Thanks everyone for your prayers! We had a wonderful day with a very smooth transfer.
As we've said before, each of these tiny little embryos is a tiny little life. Each one is fully human and fully alive and fully created in the image of God. For that reason, we don't believe in discarding any embryos for any reason, so we chose to thaw just two so we wouldn't run the risk of having "extras" or more than we were willing to carry in pregnancy.
Embryos are graded when they're frozen. Our clinic also grades them right before the transfer. In the most common grading scale, embryos are graded on 3 points: a scale of 1 to 5 grades how well/much they’re expanded (5 is high, 1 is low). A grading of A-C (A being best) grades the quality of the inner cell mass. A second grading of A-C grades the quality of the outer ring, called the trophectoderm. The trophectoderm is what becomes the placenta. So, the best rating an embryo can get is 5AA. After that 5AB, 5BB, 4AA, 4AB and 4BB are all considered very good and then the 3s and Cs, and so on and so forth.
When we went in for the transfer, they said they'd graded the embryos 5AA and 4AB. We didn't even HAVE a 5AA to start with. So somehow between the early morning hours when they thawed the embryo, and the lunchtime transfer, one of the embryos actually improved! So we're praising God for already demonstrating how precious, individual, and cared for by Him these little ones are. I really wonder what was going through the heads of the doctors watching this. How miraculous that even after being frozen for 6 years, He re-energizes them and grows them in the blink of an eye. He truly is a God of life. Not only did these precious babies survive the thaw, He caused them to thrive.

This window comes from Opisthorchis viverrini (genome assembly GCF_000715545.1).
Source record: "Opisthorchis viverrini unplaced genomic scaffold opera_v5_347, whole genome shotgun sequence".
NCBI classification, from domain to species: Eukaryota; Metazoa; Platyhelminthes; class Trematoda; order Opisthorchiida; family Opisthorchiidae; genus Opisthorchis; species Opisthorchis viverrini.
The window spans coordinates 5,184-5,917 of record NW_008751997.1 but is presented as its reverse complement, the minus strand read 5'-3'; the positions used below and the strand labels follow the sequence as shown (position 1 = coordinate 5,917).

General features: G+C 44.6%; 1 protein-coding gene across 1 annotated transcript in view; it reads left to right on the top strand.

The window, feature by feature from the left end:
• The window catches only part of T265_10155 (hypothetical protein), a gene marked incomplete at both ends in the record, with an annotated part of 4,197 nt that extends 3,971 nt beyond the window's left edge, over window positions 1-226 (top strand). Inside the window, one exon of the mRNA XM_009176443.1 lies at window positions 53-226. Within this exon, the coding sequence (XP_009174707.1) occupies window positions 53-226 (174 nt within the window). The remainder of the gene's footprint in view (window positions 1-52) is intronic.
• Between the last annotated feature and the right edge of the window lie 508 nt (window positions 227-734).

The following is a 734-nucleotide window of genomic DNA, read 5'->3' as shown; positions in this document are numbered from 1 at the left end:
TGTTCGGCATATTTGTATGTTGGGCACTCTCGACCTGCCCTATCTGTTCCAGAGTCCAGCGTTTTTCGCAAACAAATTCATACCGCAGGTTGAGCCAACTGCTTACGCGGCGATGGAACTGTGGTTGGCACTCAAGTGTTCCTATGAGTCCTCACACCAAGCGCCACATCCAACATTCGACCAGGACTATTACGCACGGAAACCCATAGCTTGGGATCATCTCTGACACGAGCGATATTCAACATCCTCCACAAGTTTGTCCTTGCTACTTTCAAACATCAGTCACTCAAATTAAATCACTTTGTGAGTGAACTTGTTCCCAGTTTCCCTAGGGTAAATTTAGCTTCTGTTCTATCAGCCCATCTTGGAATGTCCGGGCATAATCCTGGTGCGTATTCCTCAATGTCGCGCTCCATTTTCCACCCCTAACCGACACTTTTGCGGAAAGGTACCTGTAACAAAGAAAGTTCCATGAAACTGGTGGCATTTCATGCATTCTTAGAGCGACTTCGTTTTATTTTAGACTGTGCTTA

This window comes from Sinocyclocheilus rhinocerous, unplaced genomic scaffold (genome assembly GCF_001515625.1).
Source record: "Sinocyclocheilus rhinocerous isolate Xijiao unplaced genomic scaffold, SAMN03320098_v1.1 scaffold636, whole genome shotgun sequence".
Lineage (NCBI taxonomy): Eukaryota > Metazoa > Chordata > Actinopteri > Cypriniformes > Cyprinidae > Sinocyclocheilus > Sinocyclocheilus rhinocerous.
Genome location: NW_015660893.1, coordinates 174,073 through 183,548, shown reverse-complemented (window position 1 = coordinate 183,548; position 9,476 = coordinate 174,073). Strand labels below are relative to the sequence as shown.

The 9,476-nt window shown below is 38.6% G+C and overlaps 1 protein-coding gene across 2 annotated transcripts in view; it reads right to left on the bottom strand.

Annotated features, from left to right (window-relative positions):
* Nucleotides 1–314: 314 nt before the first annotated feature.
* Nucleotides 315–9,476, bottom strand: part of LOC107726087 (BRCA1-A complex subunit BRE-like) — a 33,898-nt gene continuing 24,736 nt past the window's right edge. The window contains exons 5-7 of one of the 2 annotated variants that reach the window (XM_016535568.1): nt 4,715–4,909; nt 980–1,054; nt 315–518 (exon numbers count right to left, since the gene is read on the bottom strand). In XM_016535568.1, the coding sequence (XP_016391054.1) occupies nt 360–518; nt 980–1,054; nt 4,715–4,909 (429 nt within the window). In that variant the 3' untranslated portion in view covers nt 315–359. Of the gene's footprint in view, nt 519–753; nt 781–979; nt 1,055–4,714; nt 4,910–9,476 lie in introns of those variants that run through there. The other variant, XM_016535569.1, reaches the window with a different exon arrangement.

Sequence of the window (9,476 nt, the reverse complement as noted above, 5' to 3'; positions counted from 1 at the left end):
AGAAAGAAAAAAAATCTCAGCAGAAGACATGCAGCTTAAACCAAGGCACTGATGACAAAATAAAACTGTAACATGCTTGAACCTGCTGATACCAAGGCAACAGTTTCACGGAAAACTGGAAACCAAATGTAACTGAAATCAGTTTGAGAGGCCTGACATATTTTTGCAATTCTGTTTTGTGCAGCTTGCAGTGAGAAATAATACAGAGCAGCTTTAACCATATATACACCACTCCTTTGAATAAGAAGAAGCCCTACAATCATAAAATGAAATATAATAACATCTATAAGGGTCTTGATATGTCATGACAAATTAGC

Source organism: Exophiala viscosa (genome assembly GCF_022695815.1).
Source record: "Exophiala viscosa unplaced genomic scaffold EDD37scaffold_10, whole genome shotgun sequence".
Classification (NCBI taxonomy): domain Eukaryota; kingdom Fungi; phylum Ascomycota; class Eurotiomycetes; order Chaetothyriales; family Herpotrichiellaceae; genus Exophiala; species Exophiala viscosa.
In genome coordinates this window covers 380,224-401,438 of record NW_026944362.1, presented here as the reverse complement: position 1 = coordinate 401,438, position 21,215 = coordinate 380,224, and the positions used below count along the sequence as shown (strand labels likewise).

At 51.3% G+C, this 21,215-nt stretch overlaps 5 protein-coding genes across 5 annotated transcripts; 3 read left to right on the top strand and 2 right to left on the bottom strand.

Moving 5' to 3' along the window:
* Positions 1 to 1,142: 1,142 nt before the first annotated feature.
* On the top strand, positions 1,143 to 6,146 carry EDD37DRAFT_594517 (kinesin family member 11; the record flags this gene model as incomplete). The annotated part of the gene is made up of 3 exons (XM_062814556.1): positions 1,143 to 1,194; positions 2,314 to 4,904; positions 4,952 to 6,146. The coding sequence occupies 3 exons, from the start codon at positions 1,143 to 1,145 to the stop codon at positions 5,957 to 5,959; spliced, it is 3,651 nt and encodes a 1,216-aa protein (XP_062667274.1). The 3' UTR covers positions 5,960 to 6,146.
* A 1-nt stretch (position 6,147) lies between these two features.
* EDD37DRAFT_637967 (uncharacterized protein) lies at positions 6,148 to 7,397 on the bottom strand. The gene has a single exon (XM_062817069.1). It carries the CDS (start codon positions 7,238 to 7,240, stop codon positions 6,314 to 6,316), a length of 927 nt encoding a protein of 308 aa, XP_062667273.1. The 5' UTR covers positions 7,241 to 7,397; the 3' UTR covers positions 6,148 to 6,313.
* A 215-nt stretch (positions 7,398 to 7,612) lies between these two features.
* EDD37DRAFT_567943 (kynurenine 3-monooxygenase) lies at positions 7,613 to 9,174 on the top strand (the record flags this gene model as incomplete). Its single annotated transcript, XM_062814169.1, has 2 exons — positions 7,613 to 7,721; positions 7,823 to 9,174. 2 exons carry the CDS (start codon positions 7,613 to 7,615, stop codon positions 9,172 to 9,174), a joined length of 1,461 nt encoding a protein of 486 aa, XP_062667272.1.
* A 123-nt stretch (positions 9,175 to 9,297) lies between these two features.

The transfer was, in the doctor's words, "as perfect as you can get." The process is done via ultrasound. You can see the tube go in to the uterine cavity, and then suddenly there's this burst of white and the babies are on board. There's just nothing like seeing that little firework of white suddenly show up on the screen. As much as infertility and having children in a non-traditional route causes the loss of a lot of "precious moments," who else gets to say they got to witness the moment their babies entered their bodies? It gives me chills to just think about it.
Here's a photo of them right after the thaw. The bumpy mass is the baby. The "shell" is what will become the placenta. If the babies grow as they should, they'll expand and fill out the shell and break through it (called hatching). The baby breaking through is what grabs on to the uterus, not the shell itself. So they have to break out and grab on in order to have a successful pregnancy.
The doctor did say the babies had grown expanded and filled the shell by the time of the transfer (another miracle of growth and life!) and he also said the Embryologist did what's called assisted hatching on them, which means she made a little crack/hole in the "shell" to sort of help that process along. It's actually been demonstrated to help the babies because it's one less fight they have to fight.
So overall, we feel really good about how things went. Now, we just wait and see :)
I felt hit by a bus most of yesterday. We had lunch and bought DH a bathing suit and literally, I slept, or sat on my bum all day long. The amount of valium they give me really takes it out of me. I still feel sort of foggy today--but that's just an excuse to take it easy again another day :D
Thanks for praying for us and the babies. We're really pleased with how the day went!
I'm still not feeling anxious. The peace of Christ truly does surpass all understanding. Either way, God's plan for these little lives is unfolding before our eyes and it's our joy and privilege as their parents to sit in awe and wonder. We'll know in a few weeks whether they're bound for heaven or for earth, but regardless of their next destination, we thank God for their lives, for His work and protection, for His comfort, for His providence, for His mercy, for His love and tenderness, and for His miracles.